And for today's strike, she hit where it hurts... Last year I found the most perfect pair of purple "warmies". (Warmies are the socks that my husband strongly dislikes because they can't go in the dryer and must be hung on the drying rack over the stove. Warmies can be wool, alpaca fiber, or a blend of fibers that will shrink and/or break down in the dryer.) This particular pair of socks were just the right length, thickness, and had just the right amount of stretch to be comfortable and stay up. They were perfect.
We have finally started having some real fall weather and I pulled out the warmies last week. I often go to sleep with socks on and slip them off after I warm up. If I'm conscious enough, I'll toss them in the general direction of the laundry hamper and then get them the rest of the way in the morning.
Saturday was chilly so I wore my perfect purple warmies... and tossed them toward the hamper somewhere around 2am (or maybe it was 1am - I don't know - the clocks changed and that always throws me for a loop for a few days). At 3:30am Sunday morning I had someone call out sick from work for a 7am shift so I had to get up very early and spend the next several hours in my office trying to cover that shift and a few others that had also come open throughout the morning.
When I finally came down to the kitchen, my husband said "I have some bad news. The Terrierist struck again" as he held up one of my perfect purple warmies displaying the completely chewed off toe area. I was not a happy Dog-ma and turned, with sock in hand, toward to offender now lying peacefully in her bed on the kitchen floor. "Naughty!" I said as I presented her with the sock. She nosed it and turned away like I'd offered her liver - okay... that's me that hates liver... - substitute liver with whatever grosses out a dog... which judging from her rolling in deer doo at Grandpa's farm last week, isn't much, and that sums up her reaction.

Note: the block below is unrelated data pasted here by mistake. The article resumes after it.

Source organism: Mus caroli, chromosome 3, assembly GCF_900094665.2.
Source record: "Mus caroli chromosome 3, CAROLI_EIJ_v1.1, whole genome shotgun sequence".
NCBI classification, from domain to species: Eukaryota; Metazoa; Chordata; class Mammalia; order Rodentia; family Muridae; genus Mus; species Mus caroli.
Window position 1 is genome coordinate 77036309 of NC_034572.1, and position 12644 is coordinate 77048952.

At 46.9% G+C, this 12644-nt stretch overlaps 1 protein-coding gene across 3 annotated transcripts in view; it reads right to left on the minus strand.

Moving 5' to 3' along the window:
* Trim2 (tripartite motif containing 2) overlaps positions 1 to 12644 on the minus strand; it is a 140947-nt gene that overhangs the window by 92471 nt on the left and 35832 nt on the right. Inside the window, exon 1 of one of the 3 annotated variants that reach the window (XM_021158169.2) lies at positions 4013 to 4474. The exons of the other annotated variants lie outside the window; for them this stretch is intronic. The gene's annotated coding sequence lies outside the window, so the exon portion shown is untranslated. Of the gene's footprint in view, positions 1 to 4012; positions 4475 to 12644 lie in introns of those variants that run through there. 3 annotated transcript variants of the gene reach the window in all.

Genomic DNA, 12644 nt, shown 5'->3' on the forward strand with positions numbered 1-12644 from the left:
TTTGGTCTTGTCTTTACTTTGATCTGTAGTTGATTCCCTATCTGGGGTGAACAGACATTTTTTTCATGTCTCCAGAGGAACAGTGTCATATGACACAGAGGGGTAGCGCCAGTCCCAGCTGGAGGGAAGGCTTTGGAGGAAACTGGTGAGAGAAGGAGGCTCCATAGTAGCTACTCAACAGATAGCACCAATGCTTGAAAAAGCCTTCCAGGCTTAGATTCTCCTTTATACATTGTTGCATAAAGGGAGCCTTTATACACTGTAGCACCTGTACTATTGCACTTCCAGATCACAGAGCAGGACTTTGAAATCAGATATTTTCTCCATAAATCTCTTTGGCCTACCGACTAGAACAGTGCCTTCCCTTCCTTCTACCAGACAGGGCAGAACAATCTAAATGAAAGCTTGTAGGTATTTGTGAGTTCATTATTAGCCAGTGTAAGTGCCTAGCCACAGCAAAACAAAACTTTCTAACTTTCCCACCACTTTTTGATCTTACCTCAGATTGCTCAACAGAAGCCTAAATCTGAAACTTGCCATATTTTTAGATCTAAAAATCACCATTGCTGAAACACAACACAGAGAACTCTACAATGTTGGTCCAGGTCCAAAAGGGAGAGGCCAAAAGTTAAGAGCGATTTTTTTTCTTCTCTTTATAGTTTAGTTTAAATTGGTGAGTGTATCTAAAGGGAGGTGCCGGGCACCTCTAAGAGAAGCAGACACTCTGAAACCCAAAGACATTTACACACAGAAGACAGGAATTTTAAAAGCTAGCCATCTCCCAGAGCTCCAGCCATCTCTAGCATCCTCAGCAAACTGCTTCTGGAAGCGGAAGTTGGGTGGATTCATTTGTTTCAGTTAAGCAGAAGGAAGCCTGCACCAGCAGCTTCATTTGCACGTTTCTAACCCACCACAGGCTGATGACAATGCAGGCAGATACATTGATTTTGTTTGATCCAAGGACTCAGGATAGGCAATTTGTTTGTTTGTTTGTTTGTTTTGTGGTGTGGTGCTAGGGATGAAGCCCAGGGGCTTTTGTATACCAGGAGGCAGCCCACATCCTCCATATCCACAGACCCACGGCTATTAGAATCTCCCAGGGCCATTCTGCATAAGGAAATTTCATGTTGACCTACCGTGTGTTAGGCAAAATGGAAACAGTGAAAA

I brought her attention back to the sock and said again "Naughty! This is MINE. NO chewing. No! Naughty!" I then put the sock on the floor next to her bed... and she spent the next 35 minutes resting her chin on it before I threw it away.
She is the "run silent, run deep" type of Terrierist as she tends to begin to lull you into believing that her puppy nonsense is behind her when !WHAM! she slams you with the cold hard truth that she CAN and WILL do whatever she wants if and when the feeling moves her. yay. That's small and all lower case in order to emphasize my enthusiasm for this phenomenon. I have none. This does not thrill me.
When we brought Brody home he chewed up his bed in his crate twice then, just to see what would happen, we tried him out in the house for an hour then two hours, then all day... and he was an angel! He's never been in a crate since then (except when he would sneak into Glacier's crate to steal the peanut butter-filled Kong she had ignored while busying herself with the prime order of the day... chewing her way out of the crate instead of occupying herself with the tasty "busy treat".)
Brody has always been a perfect gentleman in the house - no peeing, no chewing, no garbage, no... no... wait a minute! He's NOT perfect! I just remembered when I bought chocolate covered Halva for my nephews for Christmas and Brody stole it out of a shopping bag and ate it... on our bed... smearing chocolate alllllll over our handmade quilt - I won't describe what it looked like when he was done but I was happy it smelled like chocolate when I approached...
Okay... I feel better about this. Glacier's got room to grow! YAY!
Posted by Polly G. at 12:58 AM